Similar to most labor unions, an actor’s union is an organization that represents actors in show business, ensuring actors receive just pay, fair treatment and decent working conditions. Simply put, an actor’s union protects actors against exploitation and mistreatment.
What Exactly Does An Actor’s Union Do?
- An actor’s union sets the minimum amount in which an actor must be paid (scale).
- An actor’s union determines the amount of time an actor is allowed to work each day, and the amount of money an actor is to be paid if the actor has to work longer than that time.
- An actor’s union sets industry safety and working conditions for actors.
- An actor’s union sets health care and retirement packages for actors.
- Broadly, an actor’s union protects the rights, safety, health, careers, and payment of actors.
- An actor’s union may also help members find work and training opportunities.
What Is AFTRA? (aftra.org)
AFTRA is an acronym that stands for the American Federation of Television and Radio Artists, a labor union which represents actors who work in television and radio, as well as recording artists, announcers and newspersons. As with any labor union, AFTRA works to issues such as working conditions, pay rates, health benefits, pensions and other issues concerning the people they represent.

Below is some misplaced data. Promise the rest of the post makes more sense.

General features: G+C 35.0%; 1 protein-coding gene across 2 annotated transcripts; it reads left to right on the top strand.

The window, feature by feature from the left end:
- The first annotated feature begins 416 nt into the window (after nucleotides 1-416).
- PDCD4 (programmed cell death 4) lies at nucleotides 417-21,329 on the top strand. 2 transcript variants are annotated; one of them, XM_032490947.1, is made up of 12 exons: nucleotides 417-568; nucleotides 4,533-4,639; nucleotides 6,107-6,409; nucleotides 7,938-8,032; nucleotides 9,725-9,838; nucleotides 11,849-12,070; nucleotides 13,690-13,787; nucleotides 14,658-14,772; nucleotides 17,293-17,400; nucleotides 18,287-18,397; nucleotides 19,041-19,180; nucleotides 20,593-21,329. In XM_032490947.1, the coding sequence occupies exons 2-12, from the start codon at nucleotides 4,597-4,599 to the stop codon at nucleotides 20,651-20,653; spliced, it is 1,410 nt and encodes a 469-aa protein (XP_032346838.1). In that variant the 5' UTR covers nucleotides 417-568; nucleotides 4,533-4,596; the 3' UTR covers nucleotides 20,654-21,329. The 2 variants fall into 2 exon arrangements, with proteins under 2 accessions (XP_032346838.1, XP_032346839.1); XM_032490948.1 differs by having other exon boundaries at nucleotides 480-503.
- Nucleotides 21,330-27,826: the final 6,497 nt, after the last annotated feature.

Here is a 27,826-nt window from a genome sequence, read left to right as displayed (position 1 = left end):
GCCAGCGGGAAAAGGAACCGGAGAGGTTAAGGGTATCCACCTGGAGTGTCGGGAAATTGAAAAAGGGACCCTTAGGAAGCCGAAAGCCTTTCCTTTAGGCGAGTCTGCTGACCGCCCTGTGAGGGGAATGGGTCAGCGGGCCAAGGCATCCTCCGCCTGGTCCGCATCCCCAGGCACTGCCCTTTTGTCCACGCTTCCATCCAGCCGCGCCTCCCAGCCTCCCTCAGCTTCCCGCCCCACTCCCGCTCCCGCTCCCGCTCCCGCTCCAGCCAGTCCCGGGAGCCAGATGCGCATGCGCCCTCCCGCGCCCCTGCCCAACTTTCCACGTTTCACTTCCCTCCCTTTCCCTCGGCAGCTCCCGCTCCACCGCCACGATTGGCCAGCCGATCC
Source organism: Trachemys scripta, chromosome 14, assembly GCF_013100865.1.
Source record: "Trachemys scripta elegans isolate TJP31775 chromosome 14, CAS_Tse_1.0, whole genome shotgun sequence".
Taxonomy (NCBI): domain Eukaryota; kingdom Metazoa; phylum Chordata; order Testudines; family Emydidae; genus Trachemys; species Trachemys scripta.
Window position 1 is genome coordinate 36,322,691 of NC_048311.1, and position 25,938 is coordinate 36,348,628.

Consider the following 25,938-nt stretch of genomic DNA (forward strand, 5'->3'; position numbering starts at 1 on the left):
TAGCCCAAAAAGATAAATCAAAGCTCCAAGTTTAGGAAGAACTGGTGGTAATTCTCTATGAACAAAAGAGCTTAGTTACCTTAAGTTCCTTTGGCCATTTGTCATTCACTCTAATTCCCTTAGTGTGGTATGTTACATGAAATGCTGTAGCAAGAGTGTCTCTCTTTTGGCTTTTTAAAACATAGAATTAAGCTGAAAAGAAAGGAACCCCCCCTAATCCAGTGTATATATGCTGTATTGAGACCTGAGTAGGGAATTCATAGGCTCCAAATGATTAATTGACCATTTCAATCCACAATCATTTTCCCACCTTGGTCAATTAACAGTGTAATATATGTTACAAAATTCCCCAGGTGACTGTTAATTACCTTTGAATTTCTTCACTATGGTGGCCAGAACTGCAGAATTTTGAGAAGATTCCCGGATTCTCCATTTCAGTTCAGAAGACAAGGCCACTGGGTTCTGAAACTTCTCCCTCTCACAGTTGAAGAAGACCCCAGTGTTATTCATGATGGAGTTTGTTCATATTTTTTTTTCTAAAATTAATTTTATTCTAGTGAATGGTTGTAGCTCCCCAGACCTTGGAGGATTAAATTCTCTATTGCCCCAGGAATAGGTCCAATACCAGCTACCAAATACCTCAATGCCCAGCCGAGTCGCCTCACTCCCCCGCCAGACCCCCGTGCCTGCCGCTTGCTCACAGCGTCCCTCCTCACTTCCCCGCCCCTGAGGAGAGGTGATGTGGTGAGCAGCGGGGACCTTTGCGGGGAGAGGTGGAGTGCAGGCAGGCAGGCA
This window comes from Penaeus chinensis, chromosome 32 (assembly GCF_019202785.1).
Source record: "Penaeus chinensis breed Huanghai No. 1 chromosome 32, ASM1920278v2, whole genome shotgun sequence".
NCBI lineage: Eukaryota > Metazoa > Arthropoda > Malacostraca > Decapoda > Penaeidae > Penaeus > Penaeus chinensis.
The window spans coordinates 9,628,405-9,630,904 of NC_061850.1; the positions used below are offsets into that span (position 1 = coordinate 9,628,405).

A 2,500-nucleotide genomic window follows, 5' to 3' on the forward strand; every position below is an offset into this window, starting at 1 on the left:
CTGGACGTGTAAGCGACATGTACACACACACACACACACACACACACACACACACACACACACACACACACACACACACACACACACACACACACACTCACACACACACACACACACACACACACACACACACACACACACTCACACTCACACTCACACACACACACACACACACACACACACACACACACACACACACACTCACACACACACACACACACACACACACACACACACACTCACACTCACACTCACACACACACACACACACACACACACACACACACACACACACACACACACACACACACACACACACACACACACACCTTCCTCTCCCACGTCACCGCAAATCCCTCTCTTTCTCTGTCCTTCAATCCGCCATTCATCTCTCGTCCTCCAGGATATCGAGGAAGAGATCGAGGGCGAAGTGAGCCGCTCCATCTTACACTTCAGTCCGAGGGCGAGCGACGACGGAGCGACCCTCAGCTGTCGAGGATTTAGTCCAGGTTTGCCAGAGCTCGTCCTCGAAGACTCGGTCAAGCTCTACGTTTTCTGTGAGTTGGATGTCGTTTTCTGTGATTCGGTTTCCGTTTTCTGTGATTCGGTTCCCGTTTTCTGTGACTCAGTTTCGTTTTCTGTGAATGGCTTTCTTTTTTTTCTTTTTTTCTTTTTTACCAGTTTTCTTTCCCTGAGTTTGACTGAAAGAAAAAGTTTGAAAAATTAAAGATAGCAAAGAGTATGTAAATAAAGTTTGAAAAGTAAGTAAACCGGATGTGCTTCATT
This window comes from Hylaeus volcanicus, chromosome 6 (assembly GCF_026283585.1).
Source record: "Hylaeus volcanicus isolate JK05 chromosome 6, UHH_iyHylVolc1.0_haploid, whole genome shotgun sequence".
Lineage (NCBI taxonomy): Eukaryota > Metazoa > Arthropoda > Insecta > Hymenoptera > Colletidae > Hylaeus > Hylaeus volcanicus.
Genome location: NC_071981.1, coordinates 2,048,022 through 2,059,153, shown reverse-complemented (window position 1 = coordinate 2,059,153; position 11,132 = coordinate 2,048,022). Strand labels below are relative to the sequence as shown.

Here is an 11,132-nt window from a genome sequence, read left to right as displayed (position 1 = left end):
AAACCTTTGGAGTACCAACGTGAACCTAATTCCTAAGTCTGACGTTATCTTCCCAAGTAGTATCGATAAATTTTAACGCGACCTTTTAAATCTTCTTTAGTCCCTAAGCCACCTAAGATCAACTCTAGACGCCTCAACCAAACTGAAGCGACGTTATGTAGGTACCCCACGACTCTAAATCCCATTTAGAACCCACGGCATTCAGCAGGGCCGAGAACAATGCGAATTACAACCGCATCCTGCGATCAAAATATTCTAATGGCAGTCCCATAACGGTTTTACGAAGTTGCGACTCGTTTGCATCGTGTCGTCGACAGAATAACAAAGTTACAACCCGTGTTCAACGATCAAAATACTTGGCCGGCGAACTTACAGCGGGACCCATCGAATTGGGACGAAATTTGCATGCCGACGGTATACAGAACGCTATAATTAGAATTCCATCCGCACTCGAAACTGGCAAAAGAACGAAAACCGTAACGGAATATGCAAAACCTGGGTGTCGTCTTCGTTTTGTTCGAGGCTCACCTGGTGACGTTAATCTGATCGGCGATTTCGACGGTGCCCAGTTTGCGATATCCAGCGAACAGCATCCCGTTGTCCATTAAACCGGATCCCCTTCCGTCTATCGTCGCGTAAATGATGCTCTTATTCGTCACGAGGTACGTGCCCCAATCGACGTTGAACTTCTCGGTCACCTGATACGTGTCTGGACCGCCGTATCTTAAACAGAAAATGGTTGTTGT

What is the Screen Actor’s Guild (SAG)? (sag.org)
The Screen Actor’s Guild is the union that primarily represents actors who perform in movies. Members of the Screen Actor’s Guild are issued a membership card, or SAG Card, as proof of membership and are directed to join SAG affiliated agencies, or agencies that have agreed to closely follow the SAG guidelines.
Most actors join SAG through the Taft-Hartley Act, allowing them to work on a union production to earn their SAG Card.
What Is The Actor’s Equity Association? (actorsequity.org)
The Actors’ Equity Association, or Equity for short, is the union that primarily represents actors who perform in theatre. Formed in 1913, Equity is the oldest of all the major unions. It came along at a time when radio, television and film were in their infant stages and theatrical performance was most prominent. Equity was formed in response to the frequent exploitation and mistreatment of actors by Broadway Theater houses in the early part of the 20th century. Its founding helped set the stage for the other actor unions that followed.